All the words I keep coming up with to describe the movie are too pale to do justice to the pink and marigold yellow of it.  I love Mira Nair’s use of color.  I love the music she chooses.  She presents human relationships with great tenderness, vast love. 

And I love that Indian movie stars are not all perfectly perfect.  Heartrendingly beautiful at times, but all the more believable and engrossing because I believe in them as real human beings.

Go see it.  Come back and tell me you did. 

One Christmas season, I was at loose ends.  I was finally, officially divorced after a
Note: there are no spoilers of Six Feet Under or Water for Elephants in this
The sun is shining.  The window guy is coming to fix the shattered window tomorrow

Secret favorite genres

The sun is shining.  The window guy is coming to fix the shattered window tomorrow morning so I’ll see out of the cave again.  I got out of the house yesterday and ran four miles and went to see my handsome youngest son, and figured out the main question in the MIP, which was blazingly obvious, but not to me.  Honestly, sometimes it seems like the girls have to put up blinking neon signs THEME RIGHT HERE before I get it.   Much relieved.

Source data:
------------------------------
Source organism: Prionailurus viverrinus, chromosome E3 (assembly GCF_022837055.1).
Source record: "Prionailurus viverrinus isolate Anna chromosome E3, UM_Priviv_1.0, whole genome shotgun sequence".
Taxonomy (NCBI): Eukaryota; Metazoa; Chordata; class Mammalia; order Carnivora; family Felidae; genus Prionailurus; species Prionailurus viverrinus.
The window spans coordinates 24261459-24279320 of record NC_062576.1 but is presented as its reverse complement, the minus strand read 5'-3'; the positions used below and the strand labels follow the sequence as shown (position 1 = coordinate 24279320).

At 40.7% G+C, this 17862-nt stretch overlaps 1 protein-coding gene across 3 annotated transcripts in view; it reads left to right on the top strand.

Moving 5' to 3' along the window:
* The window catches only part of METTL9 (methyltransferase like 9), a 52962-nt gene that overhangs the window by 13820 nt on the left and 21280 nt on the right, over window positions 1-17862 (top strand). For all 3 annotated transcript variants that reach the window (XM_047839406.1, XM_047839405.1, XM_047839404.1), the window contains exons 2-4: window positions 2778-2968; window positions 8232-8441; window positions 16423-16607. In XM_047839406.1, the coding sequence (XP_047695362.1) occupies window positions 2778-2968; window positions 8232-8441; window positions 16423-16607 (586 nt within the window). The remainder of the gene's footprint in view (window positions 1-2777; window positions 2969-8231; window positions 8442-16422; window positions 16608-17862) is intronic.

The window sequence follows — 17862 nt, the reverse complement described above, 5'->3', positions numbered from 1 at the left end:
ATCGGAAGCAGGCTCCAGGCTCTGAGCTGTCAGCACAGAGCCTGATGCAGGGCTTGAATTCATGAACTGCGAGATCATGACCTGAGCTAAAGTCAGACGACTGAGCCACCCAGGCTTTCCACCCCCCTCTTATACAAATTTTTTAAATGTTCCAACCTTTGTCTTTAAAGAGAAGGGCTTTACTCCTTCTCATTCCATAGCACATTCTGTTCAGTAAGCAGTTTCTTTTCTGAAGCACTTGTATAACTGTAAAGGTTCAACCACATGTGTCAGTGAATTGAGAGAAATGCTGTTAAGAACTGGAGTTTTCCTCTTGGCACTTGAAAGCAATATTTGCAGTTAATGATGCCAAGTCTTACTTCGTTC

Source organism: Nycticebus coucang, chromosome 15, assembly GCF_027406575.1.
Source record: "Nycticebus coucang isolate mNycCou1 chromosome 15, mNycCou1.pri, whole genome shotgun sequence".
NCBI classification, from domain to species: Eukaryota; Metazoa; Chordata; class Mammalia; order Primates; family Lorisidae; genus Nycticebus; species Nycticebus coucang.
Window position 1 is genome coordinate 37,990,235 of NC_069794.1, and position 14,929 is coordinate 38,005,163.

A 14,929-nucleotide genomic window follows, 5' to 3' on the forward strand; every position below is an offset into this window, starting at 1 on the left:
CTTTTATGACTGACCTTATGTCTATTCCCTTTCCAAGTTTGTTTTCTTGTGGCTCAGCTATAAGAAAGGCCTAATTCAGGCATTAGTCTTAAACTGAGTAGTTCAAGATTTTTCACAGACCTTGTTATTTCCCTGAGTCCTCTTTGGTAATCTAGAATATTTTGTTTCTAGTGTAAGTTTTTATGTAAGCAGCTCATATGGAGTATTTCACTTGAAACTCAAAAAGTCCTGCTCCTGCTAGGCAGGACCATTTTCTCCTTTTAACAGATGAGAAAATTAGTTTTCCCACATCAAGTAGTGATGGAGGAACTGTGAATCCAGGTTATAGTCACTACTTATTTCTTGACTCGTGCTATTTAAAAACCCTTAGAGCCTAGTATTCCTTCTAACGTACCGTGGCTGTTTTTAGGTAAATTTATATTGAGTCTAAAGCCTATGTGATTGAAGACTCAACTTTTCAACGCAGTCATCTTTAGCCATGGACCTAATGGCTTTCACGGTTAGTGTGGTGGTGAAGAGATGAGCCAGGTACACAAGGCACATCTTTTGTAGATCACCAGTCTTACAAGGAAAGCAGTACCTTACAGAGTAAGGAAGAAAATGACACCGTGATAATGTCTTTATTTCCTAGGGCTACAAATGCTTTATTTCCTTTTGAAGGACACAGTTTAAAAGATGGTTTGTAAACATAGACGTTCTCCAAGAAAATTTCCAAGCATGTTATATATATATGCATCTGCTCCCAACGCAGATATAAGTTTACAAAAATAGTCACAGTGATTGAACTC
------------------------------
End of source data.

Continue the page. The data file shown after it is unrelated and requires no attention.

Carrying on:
But to get it, I had to walk away from my computer, from my imagination, from the charts and boards and notes and pressure and look away.  I had to be in my body and run.  I had to be in the car and play music, and listen to my boy talk about his life and all the things his circle are doing.  I had to see pictures and go to a movie in my secret favorite subgenre:  teenage outsider/underdog movies.   All the better if they have music, dance, or an athletic contest in them, and this one did.  We both really liked it–STOMP THE YARD.  Stomp and battle dance and music and Underdog Makes Good.  I love these movies because they always make me feel better and I don’t care if they’re simplistic.  Sometimes that’s okay.

Anyone else have a favorite movie or book genre you keep under wraps or maybe just don’t broadcast?

I am tired this morning. It's  Friday, bright and sunny. I've had a good week--lots
This is an in-progress drawing that's been living on my desk the past week. It
A friend of mine has started a business flipping houses. We live in a lucrative
I am a fan of Gretchen Rubin, whose books on happiness and habits offer a
Lately, I've been reading the diaries of Samuel Pepys and John Evelyn to help create